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Rare Exports: A Christmas Tale

Year: 2010
Production Co: Cinet
Director: Jalmari Helander
Writer: Jalmari Helander
Cast: Onni Tommila, Jorma Tommila

As always, it's a pleasure to see a film industry other than Hollywood do something so accessible, and the barmy, free-wheeling story makes the concept behind Rare Exports all the more fun.

It's Christmas Eve and the enigmatic overseer of an archaeological dig on a Finnish mountaintop has unearthed something unspeakable in the mountain below. It's a set-up that could have been just another monster-awakened-from-aeons-of-sleep horror movies, but this monster is a bit different.

Borrowing more from age-old northern Scandinavian myths about Santa Claus rather than the westernised shopping centre figure, the real Santa Claus is a monstrous entity that doesn't care about who's been naughty and nice. He and his army of helpers are monsters who live on raw flesh, which explains why all the children are going missing.

Down the hill, young Pietari (Onni Tommila) lives with his reindeer hunter father Dad, and the takings this year aren't good, threatening the livelihood of the local industry. When they find what looks like every reindeer in the region lying dead and butchered in a snowy field, it leads Pietari, his Dad and their friends and co-workers up the mountain to see if the strange activity they've seen up there is related.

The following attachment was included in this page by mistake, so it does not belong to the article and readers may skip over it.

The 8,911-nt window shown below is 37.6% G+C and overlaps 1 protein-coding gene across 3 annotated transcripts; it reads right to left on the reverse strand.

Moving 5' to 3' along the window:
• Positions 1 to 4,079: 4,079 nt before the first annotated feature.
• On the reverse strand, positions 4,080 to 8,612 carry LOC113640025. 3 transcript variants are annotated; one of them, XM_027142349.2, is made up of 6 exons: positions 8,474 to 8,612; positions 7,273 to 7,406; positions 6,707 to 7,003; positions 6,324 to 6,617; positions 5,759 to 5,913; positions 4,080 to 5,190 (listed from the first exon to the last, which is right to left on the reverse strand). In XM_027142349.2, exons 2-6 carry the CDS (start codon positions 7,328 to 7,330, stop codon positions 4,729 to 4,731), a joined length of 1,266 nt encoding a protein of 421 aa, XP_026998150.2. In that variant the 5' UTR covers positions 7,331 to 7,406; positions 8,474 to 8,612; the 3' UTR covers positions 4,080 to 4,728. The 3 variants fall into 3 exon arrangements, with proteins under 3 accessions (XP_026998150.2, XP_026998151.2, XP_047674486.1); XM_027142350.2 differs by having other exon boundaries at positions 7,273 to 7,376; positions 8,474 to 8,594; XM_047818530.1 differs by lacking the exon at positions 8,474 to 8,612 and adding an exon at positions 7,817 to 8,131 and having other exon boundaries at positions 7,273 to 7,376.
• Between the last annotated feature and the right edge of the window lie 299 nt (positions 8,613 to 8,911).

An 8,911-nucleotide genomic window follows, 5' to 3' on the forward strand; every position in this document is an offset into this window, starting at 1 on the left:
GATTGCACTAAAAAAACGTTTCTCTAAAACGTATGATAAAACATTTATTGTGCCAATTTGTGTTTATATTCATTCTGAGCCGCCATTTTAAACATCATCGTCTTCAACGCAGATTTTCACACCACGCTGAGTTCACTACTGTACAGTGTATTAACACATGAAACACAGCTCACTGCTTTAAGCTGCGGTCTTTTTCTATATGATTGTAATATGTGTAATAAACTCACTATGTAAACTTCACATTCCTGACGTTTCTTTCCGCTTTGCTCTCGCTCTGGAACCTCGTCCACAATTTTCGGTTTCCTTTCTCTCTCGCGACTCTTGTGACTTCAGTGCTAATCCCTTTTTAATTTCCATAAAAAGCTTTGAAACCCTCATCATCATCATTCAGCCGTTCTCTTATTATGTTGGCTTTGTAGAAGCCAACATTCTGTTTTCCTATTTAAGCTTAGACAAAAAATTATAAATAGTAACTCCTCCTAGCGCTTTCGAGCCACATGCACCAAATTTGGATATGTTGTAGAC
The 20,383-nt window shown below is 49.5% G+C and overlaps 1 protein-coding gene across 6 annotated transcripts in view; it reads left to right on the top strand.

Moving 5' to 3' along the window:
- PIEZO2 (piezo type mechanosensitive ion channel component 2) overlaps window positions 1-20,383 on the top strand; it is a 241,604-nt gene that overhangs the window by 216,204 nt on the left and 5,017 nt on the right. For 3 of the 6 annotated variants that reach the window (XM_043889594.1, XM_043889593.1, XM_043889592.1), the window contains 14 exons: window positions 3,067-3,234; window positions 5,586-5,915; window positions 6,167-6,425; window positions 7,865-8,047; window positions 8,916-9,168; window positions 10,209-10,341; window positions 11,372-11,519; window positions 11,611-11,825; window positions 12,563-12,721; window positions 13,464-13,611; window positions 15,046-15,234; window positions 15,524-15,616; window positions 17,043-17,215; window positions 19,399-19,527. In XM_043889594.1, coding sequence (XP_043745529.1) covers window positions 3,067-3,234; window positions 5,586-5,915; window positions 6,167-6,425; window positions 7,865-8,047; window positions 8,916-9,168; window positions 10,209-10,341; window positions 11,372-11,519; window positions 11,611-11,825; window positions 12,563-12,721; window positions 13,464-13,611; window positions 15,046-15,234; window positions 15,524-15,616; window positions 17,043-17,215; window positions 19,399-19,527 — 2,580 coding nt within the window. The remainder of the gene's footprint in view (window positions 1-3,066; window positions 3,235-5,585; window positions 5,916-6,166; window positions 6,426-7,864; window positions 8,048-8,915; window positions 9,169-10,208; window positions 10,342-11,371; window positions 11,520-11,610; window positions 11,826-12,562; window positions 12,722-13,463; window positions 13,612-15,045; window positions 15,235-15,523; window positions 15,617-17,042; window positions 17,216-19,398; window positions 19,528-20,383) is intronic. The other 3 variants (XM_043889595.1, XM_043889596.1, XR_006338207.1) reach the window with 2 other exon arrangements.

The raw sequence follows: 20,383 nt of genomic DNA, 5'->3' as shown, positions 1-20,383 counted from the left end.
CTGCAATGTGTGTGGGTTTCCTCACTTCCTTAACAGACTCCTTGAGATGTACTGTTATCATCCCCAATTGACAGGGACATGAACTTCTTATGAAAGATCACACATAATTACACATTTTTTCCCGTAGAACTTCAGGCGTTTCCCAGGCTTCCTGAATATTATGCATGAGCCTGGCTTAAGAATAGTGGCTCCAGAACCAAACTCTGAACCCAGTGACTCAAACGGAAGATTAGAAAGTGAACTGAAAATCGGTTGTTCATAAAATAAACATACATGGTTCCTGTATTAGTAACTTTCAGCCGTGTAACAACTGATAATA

The movie doesn't make a particular secret about the fact Santa's the monster they ultimately find and in a hilarious plot device, his minions are the wiry old men with long white beards (but pirecingly evil eyes) who usually represent commercial Santas around the world – except they dart here and there in the dark forest, closing in to attack like wolves or zombies.

Pietari's dad Rauno (Jorma Tommila) smells opportunity. If they can dig up the real Santa Claus – a gigantic horned beast about ten stories high, frozen in a block of ice – they'll be in the money for life.

But to do so is to invite the ire of the loyal, mute helpers, and the fight is on in the snowy wastes to grab a payday and stay alive in the process. After the tension and clever mix of horror and laughs of the set-up, it devolves into a bit too much of a CGI action film during the climax.

Another problem that takes marks off is that despite a great setup and an imaginative story, Rare Exports badly mishandles the 'see the monster' issue. In films from Jaws and An American Werewolf in London to Godzilla , directors understand the secret sauce is in how much – and when – to show of the monster.

After teasing us with glimpses of the enormous beast, huge curved horns jutting from the ice, the fight is instead with the helpers, Santa Claus him/itself never making an actual appearance.

But despite those stumbles it's a good fun horror romp, working because it takes itself seriously, the script and characters never devolving to camp in order to wink at the audience about how silly the whole thing is.

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